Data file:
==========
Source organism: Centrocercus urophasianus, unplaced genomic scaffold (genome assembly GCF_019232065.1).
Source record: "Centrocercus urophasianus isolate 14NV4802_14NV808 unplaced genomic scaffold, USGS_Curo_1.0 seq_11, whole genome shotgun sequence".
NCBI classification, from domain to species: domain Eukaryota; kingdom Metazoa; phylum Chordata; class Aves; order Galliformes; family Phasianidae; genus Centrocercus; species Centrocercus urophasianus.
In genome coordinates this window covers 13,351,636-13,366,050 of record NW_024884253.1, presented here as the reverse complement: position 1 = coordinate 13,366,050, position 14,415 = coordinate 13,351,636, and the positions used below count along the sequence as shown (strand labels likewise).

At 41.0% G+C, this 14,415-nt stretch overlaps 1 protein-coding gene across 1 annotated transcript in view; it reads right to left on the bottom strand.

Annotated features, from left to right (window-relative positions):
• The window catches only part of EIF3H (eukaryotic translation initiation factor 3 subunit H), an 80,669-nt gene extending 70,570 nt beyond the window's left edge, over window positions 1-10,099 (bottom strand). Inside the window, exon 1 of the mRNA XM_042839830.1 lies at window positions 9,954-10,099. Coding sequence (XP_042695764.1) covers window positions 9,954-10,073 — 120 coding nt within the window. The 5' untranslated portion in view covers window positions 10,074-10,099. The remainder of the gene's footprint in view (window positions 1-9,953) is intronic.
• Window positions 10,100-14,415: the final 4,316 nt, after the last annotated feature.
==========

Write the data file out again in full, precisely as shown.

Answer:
Source organism: Centrocercus urophasianus, unplaced genomic scaffold (genome assembly GCF_019232065.1).
Source record: "Centrocercus urophasianus isolate 14NV4802_14NV808 unplaced genomic scaffold, USGS_Curo_1.0 seq_11, whole genome shotgun sequence".
NCBI classification, from domain to species: domain Eukaryota; kingdom Metazoa; phylum Chordata; class Aves; order Galliformes; family Phasianidae; genus Centrocercus; species Centrocercus urophasianus.
In genome coordinates this window covers 13,351,636-13,366,050 of record NW_024884253.1, presented here as the reverse complement: position 1 = coordinate 13,366,050, position 14,415 = coordinate 13,351,636, and the positions used below count along the sequence as shown (strand labels likewise).

At 41.0% G+C, this 14,415-nt stretch overlaps 1 protein-coding gene across 1 annotated transcript in view; it reads right to left on the bottom strand.

Annotated features, from left to right (window-relative positions):
• The window catches only part of EIF3H (eukaryotic translation initiation factor 3 subunit H), an 80,669-nt gene extending 70,570 nt beyond the window's left edge, over window positions 1-10,099 (bottom strand). Inside the window, exon 1 of the mRNA XM_042839830.1 lies at window positions 9,954-10,099. Coding sequence (XP_042695764.1) covers window positions 9,954-10,073 — 120 coding nt within the window. The 5' untranslated portion in view covers window positions 10,074-10,099. The remainder of the gene's footprint in view (window positions 1-9,953) is intronic.
• Window positions 10,100-14,415: the final 4,316 nt, after the last annotated feature.